About the Grand National Course and Fences 

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The Grand National Steeplechase course is located at Aintree near Liverpool, England. It ranks high among the world’s most famous tracks and offers a true test of jockeys as well as horses. Completing two full laps of the 2¼-mile, left-handed turf course makes the Grand National one of the longest closed-circuit horse racing events run annually. The circuit is marked by 16 challenging fences, with a field of up to 40 fierce jumpers in competition.

The permanent fences of the Grand National course range from 4’6” to 6” in height. During the running each April, the first 14 of these must be cleared twice. The last two are encountered only on the first of the two laps, and the racers end their exertions with a final 494-foot run in to the finish post.

Many of the jumps at Aintree are “drop fences.” In other words, the elevation of their landing sides is lower than that of their take-off sides. Other fences present the opposite challenge, with raised landing planes. As horses approach the fences, they cannot know which variety of fence they have leapt until they are mid-air. That makes the jockeys’ skill in guiding their mounts over Grand National’s obstacles especially important.

Each of 16 fences at Aintree has contributed stories to the over-160-year history of the Grand National. At the start, Fence one, which is also fence seventeen on the second go-round, presents a significant challenge, not so much for its 4’6” height but runners tend to approach it at high speed. Those that race too quickly often fail to jump before smashing right into it.

Fence three, which doubles as fence nineteen, provides the course’s first open ditch. It features a 5-foot-high barrier that is preceded by a 6-foot trench. Clearing this seems to help the horses settle into a steadier pace, which should be clear by the time they get to the 4’10” Fence four, which is also fence twenty.

Quite a few of Aintree’s jumps have gained special nicknames to memorialise their roles in races past. Fence six, for example, which is a water jump and also fence twenty-two, is famous as “Becher’s Brook.” This is where Captain Martin Becher got a soaking when he fell from his mount Conrad during the inaugural meeting in 1839. Upon losing the race, Becher remarked, “I never knew water tasted so foul without whisky in it.”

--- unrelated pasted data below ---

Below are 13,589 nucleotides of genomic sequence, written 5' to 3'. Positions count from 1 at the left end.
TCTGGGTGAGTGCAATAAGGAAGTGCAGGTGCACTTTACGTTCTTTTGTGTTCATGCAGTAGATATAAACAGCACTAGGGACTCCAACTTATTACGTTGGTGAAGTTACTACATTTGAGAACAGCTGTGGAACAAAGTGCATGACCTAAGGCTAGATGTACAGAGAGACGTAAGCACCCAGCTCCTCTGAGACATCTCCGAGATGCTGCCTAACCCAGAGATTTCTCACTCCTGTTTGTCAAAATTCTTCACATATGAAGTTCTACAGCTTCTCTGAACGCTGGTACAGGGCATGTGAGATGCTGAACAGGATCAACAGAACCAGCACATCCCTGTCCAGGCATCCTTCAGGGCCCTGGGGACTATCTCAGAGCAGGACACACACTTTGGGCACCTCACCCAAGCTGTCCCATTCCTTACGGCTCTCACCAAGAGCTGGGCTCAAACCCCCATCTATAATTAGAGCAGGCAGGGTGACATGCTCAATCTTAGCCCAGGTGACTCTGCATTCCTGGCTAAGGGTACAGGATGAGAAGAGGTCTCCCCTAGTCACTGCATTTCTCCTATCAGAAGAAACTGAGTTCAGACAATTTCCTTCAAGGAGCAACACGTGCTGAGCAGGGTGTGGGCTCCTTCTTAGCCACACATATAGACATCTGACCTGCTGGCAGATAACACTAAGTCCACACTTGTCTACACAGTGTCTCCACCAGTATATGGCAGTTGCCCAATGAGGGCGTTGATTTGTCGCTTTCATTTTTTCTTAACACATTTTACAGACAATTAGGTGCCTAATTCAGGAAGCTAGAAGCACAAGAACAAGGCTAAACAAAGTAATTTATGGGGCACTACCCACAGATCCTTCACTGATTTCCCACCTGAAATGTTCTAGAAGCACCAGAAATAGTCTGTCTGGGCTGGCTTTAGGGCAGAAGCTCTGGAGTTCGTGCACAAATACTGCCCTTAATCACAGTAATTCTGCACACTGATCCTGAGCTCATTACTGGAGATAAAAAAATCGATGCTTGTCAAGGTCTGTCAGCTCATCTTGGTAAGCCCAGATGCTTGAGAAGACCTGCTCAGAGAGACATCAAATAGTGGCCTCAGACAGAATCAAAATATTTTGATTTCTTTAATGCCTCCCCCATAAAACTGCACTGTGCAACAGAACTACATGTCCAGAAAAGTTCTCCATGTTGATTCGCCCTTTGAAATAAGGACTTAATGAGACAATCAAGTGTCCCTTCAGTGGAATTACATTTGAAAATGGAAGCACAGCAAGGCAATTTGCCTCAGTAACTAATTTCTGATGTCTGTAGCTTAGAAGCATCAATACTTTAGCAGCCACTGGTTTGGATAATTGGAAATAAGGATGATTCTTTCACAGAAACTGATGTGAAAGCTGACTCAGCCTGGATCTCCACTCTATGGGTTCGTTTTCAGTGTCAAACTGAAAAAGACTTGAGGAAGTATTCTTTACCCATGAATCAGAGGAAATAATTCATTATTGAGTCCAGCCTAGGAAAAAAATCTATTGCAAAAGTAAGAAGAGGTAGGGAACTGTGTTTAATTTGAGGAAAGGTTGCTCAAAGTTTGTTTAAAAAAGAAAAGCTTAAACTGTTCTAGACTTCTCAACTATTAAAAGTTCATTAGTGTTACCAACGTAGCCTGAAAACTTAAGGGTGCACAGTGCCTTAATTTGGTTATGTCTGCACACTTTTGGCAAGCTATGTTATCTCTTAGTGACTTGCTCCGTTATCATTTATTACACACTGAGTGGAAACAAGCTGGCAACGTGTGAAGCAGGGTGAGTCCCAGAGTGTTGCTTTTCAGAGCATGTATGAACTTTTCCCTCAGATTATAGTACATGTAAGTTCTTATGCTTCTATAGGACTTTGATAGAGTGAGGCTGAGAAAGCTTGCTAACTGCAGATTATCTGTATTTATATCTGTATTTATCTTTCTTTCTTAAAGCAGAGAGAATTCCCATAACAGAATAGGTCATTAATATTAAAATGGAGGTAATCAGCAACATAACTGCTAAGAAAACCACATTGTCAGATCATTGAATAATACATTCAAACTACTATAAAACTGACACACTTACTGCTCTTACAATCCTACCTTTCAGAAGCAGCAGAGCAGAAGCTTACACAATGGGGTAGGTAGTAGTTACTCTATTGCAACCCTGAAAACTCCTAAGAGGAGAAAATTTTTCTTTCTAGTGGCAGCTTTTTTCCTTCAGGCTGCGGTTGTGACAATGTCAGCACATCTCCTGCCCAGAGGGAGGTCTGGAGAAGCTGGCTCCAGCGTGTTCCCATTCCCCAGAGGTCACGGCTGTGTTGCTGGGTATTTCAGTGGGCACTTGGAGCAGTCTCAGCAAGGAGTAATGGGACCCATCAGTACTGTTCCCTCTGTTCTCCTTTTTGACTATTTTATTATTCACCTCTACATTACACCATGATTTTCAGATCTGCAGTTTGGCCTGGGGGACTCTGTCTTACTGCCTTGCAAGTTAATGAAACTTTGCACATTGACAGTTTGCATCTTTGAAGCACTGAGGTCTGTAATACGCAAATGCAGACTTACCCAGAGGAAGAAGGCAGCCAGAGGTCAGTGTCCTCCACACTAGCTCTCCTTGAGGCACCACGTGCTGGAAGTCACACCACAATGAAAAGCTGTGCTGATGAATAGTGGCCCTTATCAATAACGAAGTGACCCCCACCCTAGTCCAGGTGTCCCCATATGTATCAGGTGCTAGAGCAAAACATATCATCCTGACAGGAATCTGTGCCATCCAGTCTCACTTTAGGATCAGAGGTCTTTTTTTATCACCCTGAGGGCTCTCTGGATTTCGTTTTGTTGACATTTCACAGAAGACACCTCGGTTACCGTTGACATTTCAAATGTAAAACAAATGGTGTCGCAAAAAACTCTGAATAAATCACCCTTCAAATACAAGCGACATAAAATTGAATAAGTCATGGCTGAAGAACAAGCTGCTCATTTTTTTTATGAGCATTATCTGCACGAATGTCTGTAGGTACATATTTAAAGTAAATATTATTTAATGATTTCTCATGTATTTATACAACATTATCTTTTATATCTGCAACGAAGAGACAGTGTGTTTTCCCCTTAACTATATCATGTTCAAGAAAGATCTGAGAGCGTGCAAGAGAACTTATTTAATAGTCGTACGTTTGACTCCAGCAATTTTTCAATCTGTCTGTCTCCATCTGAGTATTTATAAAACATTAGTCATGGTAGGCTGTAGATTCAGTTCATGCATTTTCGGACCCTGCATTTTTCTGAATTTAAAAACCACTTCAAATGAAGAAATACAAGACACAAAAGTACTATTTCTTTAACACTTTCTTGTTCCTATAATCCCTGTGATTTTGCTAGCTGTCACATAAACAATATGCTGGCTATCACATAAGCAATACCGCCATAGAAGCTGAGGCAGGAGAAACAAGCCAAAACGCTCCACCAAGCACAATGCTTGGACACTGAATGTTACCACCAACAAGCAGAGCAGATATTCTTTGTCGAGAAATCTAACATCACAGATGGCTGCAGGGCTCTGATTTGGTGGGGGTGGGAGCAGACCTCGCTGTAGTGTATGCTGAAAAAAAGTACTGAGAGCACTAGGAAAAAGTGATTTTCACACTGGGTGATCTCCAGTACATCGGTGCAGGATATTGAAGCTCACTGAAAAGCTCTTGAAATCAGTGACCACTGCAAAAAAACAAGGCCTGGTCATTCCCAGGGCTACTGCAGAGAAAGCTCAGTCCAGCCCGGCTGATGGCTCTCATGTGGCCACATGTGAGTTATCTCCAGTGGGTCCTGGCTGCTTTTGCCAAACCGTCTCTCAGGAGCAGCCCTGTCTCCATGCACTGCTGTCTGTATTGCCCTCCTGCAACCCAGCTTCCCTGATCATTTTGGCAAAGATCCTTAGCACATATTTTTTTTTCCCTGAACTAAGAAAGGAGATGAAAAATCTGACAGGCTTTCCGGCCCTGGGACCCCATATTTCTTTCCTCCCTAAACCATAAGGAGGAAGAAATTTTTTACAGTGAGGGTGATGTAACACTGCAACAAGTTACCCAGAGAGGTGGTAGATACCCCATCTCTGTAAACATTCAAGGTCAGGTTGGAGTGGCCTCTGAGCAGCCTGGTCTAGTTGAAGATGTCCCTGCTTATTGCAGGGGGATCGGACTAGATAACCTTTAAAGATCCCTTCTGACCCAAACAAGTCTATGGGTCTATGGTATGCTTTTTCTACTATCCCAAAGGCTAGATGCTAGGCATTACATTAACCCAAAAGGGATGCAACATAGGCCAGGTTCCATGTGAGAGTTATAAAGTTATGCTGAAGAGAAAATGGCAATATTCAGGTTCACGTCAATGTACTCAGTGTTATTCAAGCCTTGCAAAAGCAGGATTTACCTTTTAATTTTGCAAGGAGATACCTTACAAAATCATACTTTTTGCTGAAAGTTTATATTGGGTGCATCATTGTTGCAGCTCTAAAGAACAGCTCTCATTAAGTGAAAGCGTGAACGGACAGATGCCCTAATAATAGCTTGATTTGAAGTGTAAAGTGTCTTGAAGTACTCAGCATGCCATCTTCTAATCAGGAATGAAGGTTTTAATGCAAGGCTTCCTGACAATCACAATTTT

The very next obstacle, fence 7 as well as fence 23, got its name 1967. That year, every horse but one refused to jump it on the second circuit. Ever since then, the “Foinavon Fence” has carried the name of the brave steed that went on to win the race.

The “Canal Turn” refers to fence eight, which is also fence twenty-four, owing to the 90-degree angle that runners must take once they have cleared its 5-foot height. The next barrier is “St. Valentine’s Brook,” which serves as fence nine and fence twenty-five. It features a 5’6” water hazard and was named for a horse that corkscrewed over it in 1840.

Additional fences on the course with interesting monikers are the “The Bench” (fence eleven and twenty-seven) marked by a 6-foot approach ditch and “Westhead” (fence twelve and twenty-eight), which derives its name from its location. Directly across from the seat where the distance judge sits is fence fifteen, known as “The Chair.” Although it is crossed only once, at six feet this is the tallest fence on the course and it has caused more than a few stumbles over the years.

Two other fences worthy of note are near the finish line—fences twenty-nine and thirty, which are also fences thirteen and fourteen. By the time the tired horses reach them, the 4’7” and 4’6” heights appear to be even taller.

The run in at the end of the course has a slight bend to the left at its head, followed by a kink known as the Elbow at the middle. This non-linear path is caused by avoiding fences fifteen and sixteen during the final stretch. This is where the race is won or lost, as spent horses and fatigued riders flounder and only true champions possess the stamina needed to prevail.

The Grand National Steeplechase course has not been modified much over the years, even though its surroundings have been greatly upgraded. The best views are available from the County Stand just ahead of the finish post and from the Aldaniti Stand just after it. The course’s prime location, of course, is the Queen Mother Stand, which is situated directly on the winning line.

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